Though you don't need to have an orgasm to find sex pleasurable, it's definitely a great bonus.


In order to figure out what's going on our brains when we climax, researchers use fMRI (Functional Magnetic Resonance Imaging) Machines or a PET (Positron Emission Tomography) scans. These devices can measure the blood flow and neuron activity in the brain.



By studying the brain activity of people having orgasms in these machines, scientists have learned some pretty amazing stuff. INSIDER consulted with experts to find out exactly what happens in your brain when you have an orgasm.


1. The logical part of your brain basically shuts down during sex.


There's a reason why people tend to feel bolder and less inhibited during sex – the part of your brain in charge of your logical reasoning skills temporarily goes on vacation.


"The lateral orbitofrontal cortex becomes less active during sex. This is the part of the brain that is responsible for reason, decision making, and value judgments. The deactivation of this part of the brain is also associated with decreases in fear and anxiety," clinical psychologist Daniel Sher told INSIDER.


This shutdown of the lateral orbitofrontal cortex actually makes sense, as fear and anxiety can interrupt arousal and lead to problems like performance anxiety.


2. Multiple spatially remote parts of your brain are involved in having an orgasm.


Medical imaging tests suggest there are multiple spatially remote brain regions that are involved in sexual response.


"Researchers have found that genital sensory cortex, motor areas, hypothalamus, thalamus, and substantia nigra all light up during the big O," cognitive psychologist Kayt Sukel explained to INSIDER.



The thalamus helps integrate information about touch, movement, and any sexual memories or fantasies that someone might call upon to help them reach orgasm. Meanwhile, the hypothalamus is busy producing oxytocin and may help coordinate arousal.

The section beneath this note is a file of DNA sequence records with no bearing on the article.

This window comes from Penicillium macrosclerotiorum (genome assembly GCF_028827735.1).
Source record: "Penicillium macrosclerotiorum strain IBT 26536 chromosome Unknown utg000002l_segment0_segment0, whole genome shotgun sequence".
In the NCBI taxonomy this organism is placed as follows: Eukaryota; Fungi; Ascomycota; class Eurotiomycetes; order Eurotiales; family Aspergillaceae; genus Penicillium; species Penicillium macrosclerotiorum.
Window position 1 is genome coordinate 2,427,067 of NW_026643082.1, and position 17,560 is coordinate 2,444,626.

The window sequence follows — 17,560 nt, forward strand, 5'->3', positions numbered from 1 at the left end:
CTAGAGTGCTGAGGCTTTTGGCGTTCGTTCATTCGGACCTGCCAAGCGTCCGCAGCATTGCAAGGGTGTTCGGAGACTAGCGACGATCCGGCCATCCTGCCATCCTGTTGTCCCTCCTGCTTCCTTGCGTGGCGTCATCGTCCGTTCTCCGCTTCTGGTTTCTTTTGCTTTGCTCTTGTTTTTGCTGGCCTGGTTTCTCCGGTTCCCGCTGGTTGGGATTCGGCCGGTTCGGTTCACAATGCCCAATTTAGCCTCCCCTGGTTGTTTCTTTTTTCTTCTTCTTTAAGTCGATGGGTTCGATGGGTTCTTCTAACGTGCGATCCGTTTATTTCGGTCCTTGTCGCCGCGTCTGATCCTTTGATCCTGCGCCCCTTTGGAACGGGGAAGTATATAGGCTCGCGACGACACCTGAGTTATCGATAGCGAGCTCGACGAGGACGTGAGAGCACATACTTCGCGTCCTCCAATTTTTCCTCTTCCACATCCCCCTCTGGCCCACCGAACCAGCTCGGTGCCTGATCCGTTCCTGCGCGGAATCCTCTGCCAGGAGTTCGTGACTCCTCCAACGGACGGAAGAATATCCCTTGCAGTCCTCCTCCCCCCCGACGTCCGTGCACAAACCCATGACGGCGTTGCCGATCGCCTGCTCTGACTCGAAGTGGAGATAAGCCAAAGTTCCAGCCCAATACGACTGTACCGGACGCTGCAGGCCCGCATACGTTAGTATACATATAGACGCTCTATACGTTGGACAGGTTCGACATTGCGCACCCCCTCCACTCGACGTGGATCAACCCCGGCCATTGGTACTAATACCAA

"Motor areas are also involved because the body is (hopefully) moving during the act, and the genital sensory cortex is registering touches to the body's nether regions," Sukel added.


3. When you orgasm, your brain releases a surge of dopamine.


During orgasm, your brain is working overtime to produce a slew of different hormones and neurochemicals. One of these is dopamine, a hormone that is responsible for feelings of pleasure, desire, and motivation.


As Sher explained, dopamine is formed in a part of the brain called the ventral segmental area and released into other parts such as the nucleus accumbens and prefrontal cortex.


"Some refer to dopamine as a 'pleasure' chemical – though research has shown it offers us much more than just a good time. It's really more of a learning chemical, helping to take notice of rewards like food and sex, and figure out how to get more of them," said Sukel.



4. Oxytocin is released during both orgasm and breastfeeding.


Another hormone that the brain makes during orgasm is oxytocin. Secreted by the pituitary gland and released in the hypothalamus, this hormone makes us feel close to others and promotes affection.